Home Contemporary Chinese - a new restaurant with a dedicated in-house dim sum chef

The restaurant serving specialising in Cantonese and Szechuan food has recently opened on Chorlton Street near Canal Street

By Kelly Bishop | Last updated 31 March 2023

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“We weren’t ready to open,” says Jason Wu, owner of Manchester’s newest Chinese restaurant, Home Chinese, which opened in March with little fanfare on the corner of Richmond Street and Chorlton Street in the Gay Village. “In Chinese cultures dates in the Chinese calendar are quite superstitious,” he explains, “It was a good date in the calendar.”

We catch up with Jason less than a week after the restaurant opened its doors. Everything is in full swing but they are still trying to complete their front of house team. He’s quietly confident, if a little frazzled.

The bar at Home Chinese. Image: Manchester’s Finest

Jason went to university in Manchester and was born in Leeds but grew up in South Wales. One of the partners in Home Chinese Manchester owns Home Chinese near Leeds University (not to be confused with Liz Cottam’s Leeds fine dining restaurant). It has a solid following, especially from Chinese students, so they decided to keep the brand but Jason has different ambitions for Home Chinese Manchester. He wants this new restaurant to be “above average” and says it’s aimed at people who are looking for a more refined experience. 

The refurbished dining space at Home Chinese. Image: Manchester’s Finest

Home has taken over the space formerly occupied by Lebanese restaurant Jasmine and it looks completely different. The multi-level venue has been completely gutted and given a modern makeover with muted colours and striking features.

One whole wall of the main dining space is covered with a simple horizon mural in soft greys, and there is a private dining room with red brick walls and a huge caged chandelier hanging low over a long wooden table, downstairs is the kitchen and yet more seating space.

In the bar area, there is a striking, black and white geometric patterned floor and glam hanging light fittings. On the day we visit, the place is covered with bouquets of flowers from well wishers congratulating them on their opening. 

Jade Dove Cabernet Sauvignon from China at Home Chinese. Image: Manchester’s Finest

“We have tried to do something a bit smarter and more service driven than other Chinese restaurants where the service can be, let’s say, lackadaisical,” says Jason, “We’re not fine dining. We’re not like Tattu or Musu, but I don’t think we have any competitors doing what we want to do.” 

It’s more bar-led, he says, with cocktails to be added when they can find the right bartender for the job. The wine list has been put together by Jason himself and includes a couple of Chinese wines, including the Cabernet Sauvignon from Shanxi that we try on our visit. China’s wine regions are getting more and more attention in the rest of the world, and Jason says he plans to expand the selection of Chinese wines in the future. Also on the wine menu are Marlborough Sauvignon Blanc, Italian Barolo, and French superstars from Chablis and St Emillion.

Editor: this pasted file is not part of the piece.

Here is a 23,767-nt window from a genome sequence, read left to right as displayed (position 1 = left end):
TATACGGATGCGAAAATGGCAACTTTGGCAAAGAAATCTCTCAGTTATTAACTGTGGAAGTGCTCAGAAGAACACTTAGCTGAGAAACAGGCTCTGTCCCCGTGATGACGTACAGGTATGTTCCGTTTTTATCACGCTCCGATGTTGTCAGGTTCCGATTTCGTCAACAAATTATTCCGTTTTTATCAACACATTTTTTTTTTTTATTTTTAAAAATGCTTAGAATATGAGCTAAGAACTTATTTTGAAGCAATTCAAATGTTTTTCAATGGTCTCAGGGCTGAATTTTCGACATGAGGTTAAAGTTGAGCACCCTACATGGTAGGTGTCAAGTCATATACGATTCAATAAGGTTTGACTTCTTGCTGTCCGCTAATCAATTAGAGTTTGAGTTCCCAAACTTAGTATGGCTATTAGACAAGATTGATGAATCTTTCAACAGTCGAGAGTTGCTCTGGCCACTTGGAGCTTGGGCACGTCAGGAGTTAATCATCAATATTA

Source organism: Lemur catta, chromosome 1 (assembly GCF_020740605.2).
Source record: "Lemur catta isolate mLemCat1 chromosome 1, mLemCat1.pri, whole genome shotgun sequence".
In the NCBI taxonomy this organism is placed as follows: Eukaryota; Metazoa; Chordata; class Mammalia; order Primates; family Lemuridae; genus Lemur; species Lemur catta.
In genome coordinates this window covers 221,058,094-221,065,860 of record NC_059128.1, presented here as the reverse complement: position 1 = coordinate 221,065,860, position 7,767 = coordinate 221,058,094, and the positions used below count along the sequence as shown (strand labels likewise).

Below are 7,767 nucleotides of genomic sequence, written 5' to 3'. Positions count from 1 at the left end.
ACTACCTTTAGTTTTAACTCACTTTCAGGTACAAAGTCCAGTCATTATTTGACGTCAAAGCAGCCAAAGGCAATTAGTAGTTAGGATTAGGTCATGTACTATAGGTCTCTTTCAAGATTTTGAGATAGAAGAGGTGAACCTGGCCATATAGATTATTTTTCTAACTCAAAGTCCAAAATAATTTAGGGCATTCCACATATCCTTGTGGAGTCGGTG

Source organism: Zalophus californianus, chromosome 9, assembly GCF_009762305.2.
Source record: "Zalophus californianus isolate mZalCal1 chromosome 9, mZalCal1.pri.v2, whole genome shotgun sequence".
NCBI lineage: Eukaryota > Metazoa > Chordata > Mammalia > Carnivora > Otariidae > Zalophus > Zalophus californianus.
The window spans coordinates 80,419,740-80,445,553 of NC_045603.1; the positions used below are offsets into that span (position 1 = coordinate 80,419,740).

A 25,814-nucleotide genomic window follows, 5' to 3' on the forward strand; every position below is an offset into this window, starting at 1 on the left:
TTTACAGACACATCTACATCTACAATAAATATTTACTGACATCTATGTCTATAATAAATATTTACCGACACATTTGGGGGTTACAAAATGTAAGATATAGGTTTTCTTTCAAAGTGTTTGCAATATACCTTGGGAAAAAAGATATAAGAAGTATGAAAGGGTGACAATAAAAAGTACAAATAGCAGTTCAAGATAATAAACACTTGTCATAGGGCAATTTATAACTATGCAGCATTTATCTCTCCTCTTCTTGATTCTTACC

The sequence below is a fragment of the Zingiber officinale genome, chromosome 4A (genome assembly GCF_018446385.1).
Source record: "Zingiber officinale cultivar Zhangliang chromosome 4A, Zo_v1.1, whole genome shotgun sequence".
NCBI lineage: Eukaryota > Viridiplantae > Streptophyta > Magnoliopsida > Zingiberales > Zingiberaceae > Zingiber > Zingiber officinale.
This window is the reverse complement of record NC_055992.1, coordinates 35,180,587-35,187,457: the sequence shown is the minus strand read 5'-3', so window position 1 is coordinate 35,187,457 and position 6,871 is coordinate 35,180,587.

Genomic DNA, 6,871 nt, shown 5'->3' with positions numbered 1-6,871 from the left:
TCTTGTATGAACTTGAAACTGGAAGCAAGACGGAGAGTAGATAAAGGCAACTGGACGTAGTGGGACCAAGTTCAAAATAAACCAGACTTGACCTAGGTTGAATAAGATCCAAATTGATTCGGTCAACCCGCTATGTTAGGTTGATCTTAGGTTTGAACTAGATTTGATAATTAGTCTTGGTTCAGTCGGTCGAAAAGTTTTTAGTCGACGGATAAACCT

Roasted Cantonese meat at Home Chinese. Image: Manchester’s Finest

What about the food? The menu is big. Jason says they are trying to tick a few boxes but there is a strong focus on Cantonese, people pleasing roast meats roasted on-site and an extensive dim sum section, and hearty, spice-driven Szechuan dishes. The restaurant has hired a dedicated dim sum chef so everything from dumplings to custard buns is freshly made in house from scratch – no frozen dim sum here. We tried the signature custard and mango steamed bao, mock duck beancurd wraps and, our favourite, vivid pink cheung fun stuffed with crispy tiger prawns. There is also a huge variety of dumplings: crispy radish, Shanghai, Peking, Har Kau, Buddha’s Delight and more.

Mango and custard buns at Home Chinese. Image: Manchester’s Finest

“Traditionally in China, or Hong Kong, people have dim sum for breakfast or lunch,” says Jason, “Essentially, it’s Chinese tapas.” He suggests ordering a mix of hot and cold, savoury and sweet dishes all to be enjoyed as one varied spread. Jason’s dim sum order always includes dumplings, pork bao and cheung fun, he says. The more people the better when eating dim sum, because then you can order more different dishes and the whole thing gets more exciting. 

Beancurd wraps at Home Chinese. Image: Manchester’s Finest

There is so much to choose from that repeat visits are in order. Many dishes here will be familiar to lovers of Chinese food, but Jason is keen to highlight that they are adding their own unusual flourishes to classic dishes. Alongside the dim sum, we taste a striking fried rice dish with Chinese sausage, topped with a ‘volcano omelette’, a hot pot with duck blood tofu, a super crispy plate of sliced and battered salt and pepper aubergine with added crunchy bits like the best chippy tea ‘scraps’ of your life, and a spicy ma po tofu. There are all manner of soups and congee on the menu too, as well as hot pot.

Crispy aubergine at Home Chinese. Image: Manchester’s Finest

“Outside London, Chinese restaurants haven’t really modernised,” says Jason, “Not in the way that many Indian restaurants, for example, have.”

This place with its calming colour palette and brand spanking new fit out stands out from the more traditional, down to earth Chinatown restaurants we all know and love. There is room for both types of place to eat, of course, but it’s always good to have a more upmarket option with a more considered wine list for those times when a bustling basement won’t cut it.